Cat Ear Problems

Common Ear Problems in Cats

Ear problems in cats are a common cause of scratching and head shaking. Causes can include bacterial or fungal infection, foreign material (grass seeds), and parasites (ear mites).Continue reading to learn about the common symptoms, treatments, and prevention of ear problems in your cat.

This article was written by a FirstVet vet

Did you know that FirstVet offers video calls with experienced vets? You can get a consultation within 30 minutes by downloading the FirstVet app for free from the Apple App Store or Google Play.

Symptoms of Ear Problems in Cats

  • Shaking their head
  • Scratching their ears
  • Rubbing their ears or face on furniture, the floor, etc.
  • Painful, hot, red, or swollen ears
  • Increased production of wax in the ear canals
  • Smelly ears
  • Discharge from the ear canal that is typically dark brown or rust-colored
  • Scabs and crusting on the ears or the face
  • A fluid-filled swelling within the ear flap (aural hematoma)
  • Deafness or hearing loss

Causes of Ear Problems in Cats

  • Trauma to the ears: this can be self-inflicted or due to fighting with other cats
  • Sunburn (Solar Dermatitis): this is common in cats with pale or pink ears that like to spend lots of time outside
  • Parasites: ear mites (Otodectes cynotis), Sarcoptic or Notoedric mange (Sarcoptes or Notoedres mites)
  • Allergic skin disease: cats with skin problems often have secondary ear infections
  • Wax: a buildup of wax can create the perfect environment for bacteria and yeast to grow.
  • Growths (polyps) within the ear canal: occasionally, non-cancerous lumps grow in the ear canal. These are rarely cancerous but can cause pain and infection.
  • Foreign bodies: grass seeds or a piece of grass may get stuck in the ear canal. However, this is more common in dogs than in cats.
  • Aural hematoma: a blood-filled swelling within the ear flap, which occurs if the small blood vessels under the skin are damaged. This is usually caused by trauma to the ear, which can be self-inflicted by the cat shaking or scratching the ear violently. This is also more common in dogs than in cats.

How can you help your cat?

  • Regularly check your cat’s ears. Get them used to a daily check-up by following our simple guide.
  • Keep your cat’s ears clean. Your vet can suggest suitable ear cleaners for your cat.
  • If you live in an area where ear mites are common, use appropriate parasite preventatives for your cat. Not all treatments are effective against mites, so please speak to one of the FirstVet vets or make an appointment with your vet to discuss the best treatment choice for your cat.
  • If your cat suffers from allergic skin disease, talk to your vet, or make an appointment with one of our FirstVet vets, to see if there’s anything else that you can do to help your cat at home.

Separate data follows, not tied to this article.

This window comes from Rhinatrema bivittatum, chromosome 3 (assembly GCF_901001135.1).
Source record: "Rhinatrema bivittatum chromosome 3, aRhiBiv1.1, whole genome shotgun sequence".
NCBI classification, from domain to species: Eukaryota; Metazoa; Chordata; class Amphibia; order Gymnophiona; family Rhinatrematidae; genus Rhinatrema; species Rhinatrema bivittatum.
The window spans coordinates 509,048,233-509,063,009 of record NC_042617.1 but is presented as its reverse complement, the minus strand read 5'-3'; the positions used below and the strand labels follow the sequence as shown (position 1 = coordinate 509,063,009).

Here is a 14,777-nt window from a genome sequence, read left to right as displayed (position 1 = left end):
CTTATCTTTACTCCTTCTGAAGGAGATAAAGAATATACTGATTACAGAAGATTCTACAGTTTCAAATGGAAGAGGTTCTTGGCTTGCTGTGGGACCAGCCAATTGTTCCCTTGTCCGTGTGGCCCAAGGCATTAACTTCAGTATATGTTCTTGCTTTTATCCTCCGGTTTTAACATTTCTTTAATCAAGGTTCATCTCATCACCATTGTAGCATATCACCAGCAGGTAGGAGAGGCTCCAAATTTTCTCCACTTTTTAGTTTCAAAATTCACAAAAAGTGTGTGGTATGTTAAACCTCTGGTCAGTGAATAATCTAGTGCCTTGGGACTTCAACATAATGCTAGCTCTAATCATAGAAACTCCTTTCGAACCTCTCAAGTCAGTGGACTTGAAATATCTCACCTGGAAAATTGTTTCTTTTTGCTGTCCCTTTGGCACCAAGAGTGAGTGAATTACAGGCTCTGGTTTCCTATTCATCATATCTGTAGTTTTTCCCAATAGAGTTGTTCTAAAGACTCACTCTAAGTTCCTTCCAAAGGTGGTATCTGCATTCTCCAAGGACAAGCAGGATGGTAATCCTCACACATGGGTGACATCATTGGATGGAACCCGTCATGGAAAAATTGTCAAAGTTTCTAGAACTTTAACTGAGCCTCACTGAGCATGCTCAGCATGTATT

• Neutered cats are less likely to fight and therefore less likely to suffer ear injuries.
  • If the weather is hot, keep your cat in the shade during the hottest part of the day. You can also use a cat-safe sunblock on their ears and nose.

Treatment of Ear Problems in Cats

Treatment depends on the cause of the problem. An ear cleaner is often recommended as the mainstay of treatment if the ears have an obvious build-up of wax. Medicated ear drops may be prescribed to reduce inflammation, treat an infection, or kill certain mites. Ear infections are usually painful so your vet will also make sure that the appropriate pain relief is provided. If your cat doesn’t tolerate their ears being examined or if extensive cleaning is needed, your vet might recommend giving your cat a mild sedative to help keep him comfortable.

  • If parasites are the main cause, your vet will prescribe antiparasitic medications. A swab may be taken to sample any discharge from the ear canal and identify the parasite.
  • A swab may be sent to a lab for bacterial and fungal culture if infection is suspected. If an organism is identified, the lab will be able to identify the correct antibiotic to use. Treating with the correct antibiotics is important to avoid antibiotic resistance, which can be common in bacterial ear disease.
  • If your cat has a foreign body in the ear, light sedation may be recommended to assess the ear canal and safely remove the material without causing damage to the eardrum.
  • Biopsies, performed under general anesthesia, may be recommended if your cat has a mass or polyp in the ear. This will help to determine the cause and the most appropriate treatment. In some cases, surgery may be needed to remove the mass.
  • Cats who suffer from allergic skin disease require treatments that control allergic flare-ups and secondary bacterial and fungal infections.

When to Visit Your Veterinarian

  • If your cat is showing any of the signs listed above.
  • To discuss ear cleaners or parasite treatment for your cat please make an appointment with your regular vet or one of the FirstVet vets.
  • If your cat has a head tilt or is off-balance, make an appointment with your vet right away.

For more information, check out these great resources:

Cornell Feline Health Center

Merck Veterinary Manual

Still worried?

Schedule a video appointment to speak with one of our vets.

This article was written by a FirstVet vet

Did you know that FirstVet offers video calls with experienced vets? You can get a consultation within 30 minutes by downloading the FirstVet app for free from the Apple App Store or Google Play.

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